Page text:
Last year, I wrote an article on the ‘summer of discontent’ on Scotland’s ‘North Coast 500’ road trip. As a resident on the route here in Caithness, I spent a lot of time writing about responsible travel and repeating the phrase ‘let’s hope things improve.’ A summer of littering, outdoor toileting and inconsiderate ‘wild camping’ couldn’t possibly be allowed to continue. Summer 2020 was an anomaly, a lockdown-induced madness, a result of lack of education and awareness. I had faith that things would settle down, they had to.
Which seemed like a good plan until summer 2021 arrived.
When travel restrictions eased at the end of April, many people in the North Highlands were wary. Communities felt guarded, still reeling from the events of the previous year. There appeared to be room for optimism, though, with Highland Council announcing a £1.5 million visitor management investment strategy and plans to invest in roads, enhanced litter collection and the creation of seasonal access ranger posts. I tried to feel positive, grounding myself in the hope that the summer could be enjoyed by visitors and local folk alike.
In June, I visited my favourite local beach at Dunnet to do a beach clean. I had been there a week earlier, being filmed reading a poem (this one) about my connection to the long expanse of sand. By now, I was aware of the growing popularity of informal camping along the sands, in the dune areas and indeed all around beauty spots in Caithness. What I wasn’t prepared for were the amount of campfire remains, disposable grills and scorch marks I would encounter on my walk. Next to the village I grew up in, a campfire stuffed with toilet roll and litter sat abandoned after a ‘wild camping’ adventure by the harbour. Around the twisting roadside, more evidence of campfires and cut branches blighted the pretty shore. On later beach clean visits, I would find wipes and toilet mess at the entrance to the beach being used for overnighting, more campfires stuffed with rubbish. I would clear up the remains of someone’s park-up, their toothbrush. At the other end of the beach, residents were clearing informal campsites, disposable barbeques, sanitary protection, poo.
By the following month, our dog had rolled in human waste while out walking in the local countryside. We would find soiled wipes at the roadside, our shock diminished by the regularity with which these things occurred. In local beach clean and litter picking groups, reports of human waste and camping litter became more common. On North Coast 500 Facebook groups, posters would ‘set the record straight’ about the lack of problems encountered on their 4-day/week-long/fortnight’s visit, distant voices invalidating the experiences of those who live here all year round.
Any Highland resident expressing concerns about unsustainable tourism or ‘wild camping’ could now, it seemed, be branded ‘anti-tourist.’ Highlanders have been reduced to caricature, the imagined cliché of a pitchfork-wielding mob. In reality, most Highland residents are possessing of a politeness born of living in small places. Never knowing when you might bump into your auntie/boss/teacher (in the main, at least) tends to encourage good manners. Most local residents will say hello in passing, even if they don’t agree with you staying in that layby overnight.
And that anti-tourist rhetoric, too, tends to miss out on a lot of context. Attitudes towards tourism intersect with other issues affecting rural areas – underinvestment in roads, loss of services, lack of affordable housing, the need for better connectivity, sustainable jobs. For many local residents, the £22 million boost from the NC500 to the North Highland economy reported in 2018 feels intangible. It can be jarring to see huge motorhomes pulling into the supermarket car park while local roads are crumbling. It can be painful to see house prices inflating, making it impossible for young people to stay in the places where they were born.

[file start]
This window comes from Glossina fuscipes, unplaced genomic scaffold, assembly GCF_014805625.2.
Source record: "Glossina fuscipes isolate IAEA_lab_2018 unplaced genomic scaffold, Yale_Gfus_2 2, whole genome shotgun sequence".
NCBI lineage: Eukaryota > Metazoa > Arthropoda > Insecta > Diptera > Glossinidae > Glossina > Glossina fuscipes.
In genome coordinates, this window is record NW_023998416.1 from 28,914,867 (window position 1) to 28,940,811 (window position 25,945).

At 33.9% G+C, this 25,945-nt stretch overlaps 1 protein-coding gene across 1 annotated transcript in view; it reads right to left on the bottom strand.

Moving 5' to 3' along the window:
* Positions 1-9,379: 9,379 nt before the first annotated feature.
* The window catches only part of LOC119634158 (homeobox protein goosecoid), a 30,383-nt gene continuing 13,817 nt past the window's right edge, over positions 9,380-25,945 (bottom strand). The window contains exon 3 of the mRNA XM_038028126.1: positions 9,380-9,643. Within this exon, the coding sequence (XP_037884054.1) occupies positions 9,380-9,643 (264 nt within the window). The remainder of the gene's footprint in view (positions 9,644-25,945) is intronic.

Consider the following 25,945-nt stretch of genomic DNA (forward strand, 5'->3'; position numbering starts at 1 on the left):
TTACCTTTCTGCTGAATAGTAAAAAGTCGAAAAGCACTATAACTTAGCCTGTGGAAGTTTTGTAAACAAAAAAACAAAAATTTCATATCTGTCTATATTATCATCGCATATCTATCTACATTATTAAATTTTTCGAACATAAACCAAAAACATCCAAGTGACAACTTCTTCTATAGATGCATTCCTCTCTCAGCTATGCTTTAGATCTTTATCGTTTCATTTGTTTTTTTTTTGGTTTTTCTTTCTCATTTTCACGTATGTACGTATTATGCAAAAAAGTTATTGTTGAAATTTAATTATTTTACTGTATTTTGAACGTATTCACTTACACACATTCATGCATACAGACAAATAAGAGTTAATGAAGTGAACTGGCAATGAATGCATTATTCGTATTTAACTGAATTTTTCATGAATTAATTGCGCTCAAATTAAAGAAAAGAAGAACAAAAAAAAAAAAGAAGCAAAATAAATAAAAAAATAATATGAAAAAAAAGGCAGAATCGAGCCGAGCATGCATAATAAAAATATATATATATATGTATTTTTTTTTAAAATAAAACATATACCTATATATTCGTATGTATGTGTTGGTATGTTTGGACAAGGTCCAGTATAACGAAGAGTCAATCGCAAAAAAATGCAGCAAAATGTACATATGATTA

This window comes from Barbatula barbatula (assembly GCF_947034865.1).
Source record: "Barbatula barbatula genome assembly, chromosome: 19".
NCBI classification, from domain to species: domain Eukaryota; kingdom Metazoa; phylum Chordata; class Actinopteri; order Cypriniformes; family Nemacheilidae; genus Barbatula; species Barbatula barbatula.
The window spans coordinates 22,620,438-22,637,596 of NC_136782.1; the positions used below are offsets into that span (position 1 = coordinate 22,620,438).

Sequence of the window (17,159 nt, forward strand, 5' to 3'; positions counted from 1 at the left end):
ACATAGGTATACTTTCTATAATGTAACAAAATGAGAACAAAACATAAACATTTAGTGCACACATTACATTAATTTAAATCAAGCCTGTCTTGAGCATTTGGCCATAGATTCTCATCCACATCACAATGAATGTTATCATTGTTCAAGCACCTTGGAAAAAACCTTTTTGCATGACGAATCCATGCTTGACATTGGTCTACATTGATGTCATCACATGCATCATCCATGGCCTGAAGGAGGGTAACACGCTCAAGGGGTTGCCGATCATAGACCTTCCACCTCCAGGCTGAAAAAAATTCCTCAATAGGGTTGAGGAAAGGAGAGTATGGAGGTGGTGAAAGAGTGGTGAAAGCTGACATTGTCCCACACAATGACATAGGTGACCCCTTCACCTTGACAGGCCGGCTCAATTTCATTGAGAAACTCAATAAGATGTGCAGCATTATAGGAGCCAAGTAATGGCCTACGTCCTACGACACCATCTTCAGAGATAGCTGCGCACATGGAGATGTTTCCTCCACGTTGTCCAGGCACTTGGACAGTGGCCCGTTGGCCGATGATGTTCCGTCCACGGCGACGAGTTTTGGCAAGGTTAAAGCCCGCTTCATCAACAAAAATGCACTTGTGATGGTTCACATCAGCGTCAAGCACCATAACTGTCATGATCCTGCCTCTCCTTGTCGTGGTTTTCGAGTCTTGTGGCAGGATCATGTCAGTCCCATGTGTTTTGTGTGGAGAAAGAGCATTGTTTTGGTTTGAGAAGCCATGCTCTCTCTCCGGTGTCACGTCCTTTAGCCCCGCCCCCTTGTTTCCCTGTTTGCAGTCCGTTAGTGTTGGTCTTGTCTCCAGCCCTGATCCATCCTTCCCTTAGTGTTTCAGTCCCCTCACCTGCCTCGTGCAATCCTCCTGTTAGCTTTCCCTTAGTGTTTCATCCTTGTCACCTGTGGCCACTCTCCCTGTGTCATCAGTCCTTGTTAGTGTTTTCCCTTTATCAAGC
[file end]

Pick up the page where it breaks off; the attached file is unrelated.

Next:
There is also a sense of unease about our promoters and their regard for local communities (even if the ‘NC500’ was born of good intentions as the brainchild of North Highland Initiative – a non-profit organisation set up by HRH Prince Charles to promote economic growth in the North Highlands). The brand is now managed by a private company, North Coast 500 Ltd., and although NHI note on their website that they remain a ‘significant investor,’ the majority shareholder is listed as Danish billionaire Anders Povlsen’s Wildland Ventures, who according to the Wildland website, ‘invest in businesses like the NC500 that directly contribute to local communities,’ in line with Wildland’s wider commitment to nurture ‘a landscape where wildlife can thrive and nature can heal.’ The NC500 has long been the subject of concerns related to over-promotion and under-infrastructure. In March, a NC500 spokesperson was quoted in the local press stating that ‘infrastructure investment is the responsibility of the Scottish Government and Highland Council.’ Recently, there have been renewed calls for NC 500 Ltd. to contribute to infrastructure in the places they promote.
Rural areas of the Highlands do of course need visitors, and most Highland residents recognise the wider benefits of sustainable tourism. Visit Scotland statistics published in 2018 indicated that tourism employment in 2017 accounted for 13% of total employment in Highland, while HIE state on their website that tourism-related employment represents up to 43% of the workforce in some areas of the Highlands and Islands as a whole. In the town where I live, that figure is likely to be much lower due to the presence of other large employers in the area. The idea that the whole of the Highlands are being ‘kept afloat’ by tourism has a condescending air, which at times has been used to justify putting up with behaviour that is unacceptable. None of this means local people aren’t supportive of tourism-related business in the region. Neither does it mean residents aren’t welcoming of tourism which is respectful to the communities in which they live.